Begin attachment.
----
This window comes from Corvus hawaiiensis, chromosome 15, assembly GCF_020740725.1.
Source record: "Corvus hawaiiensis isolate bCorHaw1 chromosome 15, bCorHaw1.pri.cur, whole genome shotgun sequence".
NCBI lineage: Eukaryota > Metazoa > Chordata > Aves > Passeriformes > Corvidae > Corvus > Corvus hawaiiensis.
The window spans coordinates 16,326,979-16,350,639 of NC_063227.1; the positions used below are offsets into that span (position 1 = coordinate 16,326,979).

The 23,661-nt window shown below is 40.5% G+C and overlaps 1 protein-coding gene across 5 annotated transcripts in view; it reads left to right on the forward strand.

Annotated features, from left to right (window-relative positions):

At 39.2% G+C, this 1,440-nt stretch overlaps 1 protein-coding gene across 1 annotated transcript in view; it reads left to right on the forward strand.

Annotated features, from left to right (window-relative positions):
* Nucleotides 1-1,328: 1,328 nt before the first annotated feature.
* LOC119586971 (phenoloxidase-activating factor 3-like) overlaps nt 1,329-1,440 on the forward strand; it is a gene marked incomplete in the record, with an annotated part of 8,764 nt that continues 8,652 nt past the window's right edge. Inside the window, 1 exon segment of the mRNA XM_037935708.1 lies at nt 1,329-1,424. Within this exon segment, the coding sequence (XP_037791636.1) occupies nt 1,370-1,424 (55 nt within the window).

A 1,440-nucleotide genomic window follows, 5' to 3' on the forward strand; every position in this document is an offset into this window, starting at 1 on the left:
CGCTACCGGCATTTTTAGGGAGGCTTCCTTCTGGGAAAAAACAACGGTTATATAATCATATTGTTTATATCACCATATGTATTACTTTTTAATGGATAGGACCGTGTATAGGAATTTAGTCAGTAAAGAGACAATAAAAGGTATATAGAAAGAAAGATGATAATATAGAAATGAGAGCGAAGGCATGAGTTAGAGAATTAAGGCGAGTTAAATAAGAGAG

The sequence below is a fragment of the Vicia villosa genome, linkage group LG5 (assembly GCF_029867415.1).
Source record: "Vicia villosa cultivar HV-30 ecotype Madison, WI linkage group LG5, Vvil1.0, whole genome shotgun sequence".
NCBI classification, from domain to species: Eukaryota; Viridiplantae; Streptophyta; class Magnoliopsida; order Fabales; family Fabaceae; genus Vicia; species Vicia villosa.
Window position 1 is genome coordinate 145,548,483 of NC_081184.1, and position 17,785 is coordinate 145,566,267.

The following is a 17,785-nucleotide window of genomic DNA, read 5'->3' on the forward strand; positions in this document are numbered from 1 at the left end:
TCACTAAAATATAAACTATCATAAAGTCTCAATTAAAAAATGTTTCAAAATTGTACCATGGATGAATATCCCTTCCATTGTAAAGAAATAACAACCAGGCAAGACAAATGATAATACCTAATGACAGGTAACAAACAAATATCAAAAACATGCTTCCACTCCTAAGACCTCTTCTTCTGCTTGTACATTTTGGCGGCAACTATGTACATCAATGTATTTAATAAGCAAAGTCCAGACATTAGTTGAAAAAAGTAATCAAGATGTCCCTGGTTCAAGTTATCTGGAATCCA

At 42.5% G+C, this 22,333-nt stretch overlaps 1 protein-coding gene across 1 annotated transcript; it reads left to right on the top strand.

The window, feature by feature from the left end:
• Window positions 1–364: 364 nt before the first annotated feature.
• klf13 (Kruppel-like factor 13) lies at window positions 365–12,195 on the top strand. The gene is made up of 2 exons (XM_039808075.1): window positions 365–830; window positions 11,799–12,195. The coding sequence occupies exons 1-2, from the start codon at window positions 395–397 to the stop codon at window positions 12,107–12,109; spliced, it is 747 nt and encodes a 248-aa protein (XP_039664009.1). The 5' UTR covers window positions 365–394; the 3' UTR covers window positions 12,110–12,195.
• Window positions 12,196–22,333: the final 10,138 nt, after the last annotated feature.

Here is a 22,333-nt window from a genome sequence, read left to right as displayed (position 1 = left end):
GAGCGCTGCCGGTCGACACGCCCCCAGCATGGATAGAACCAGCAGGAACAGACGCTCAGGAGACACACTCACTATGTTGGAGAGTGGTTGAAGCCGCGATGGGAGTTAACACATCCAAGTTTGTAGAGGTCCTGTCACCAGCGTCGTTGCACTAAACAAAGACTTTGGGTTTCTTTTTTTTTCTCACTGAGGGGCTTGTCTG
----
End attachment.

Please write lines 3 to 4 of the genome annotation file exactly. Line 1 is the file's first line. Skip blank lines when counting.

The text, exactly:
NCBI lineage: Eukaryota > Metazoa > Chordata > Aves > Passeriformes > Corvidae > Corvus > Corvus hawaiiensis.
The window spans coordinates 16,326,979-16,350,639 of NC_063227.1; the positions used below are offsets into that span (position 1 = coordinate 16,326,979).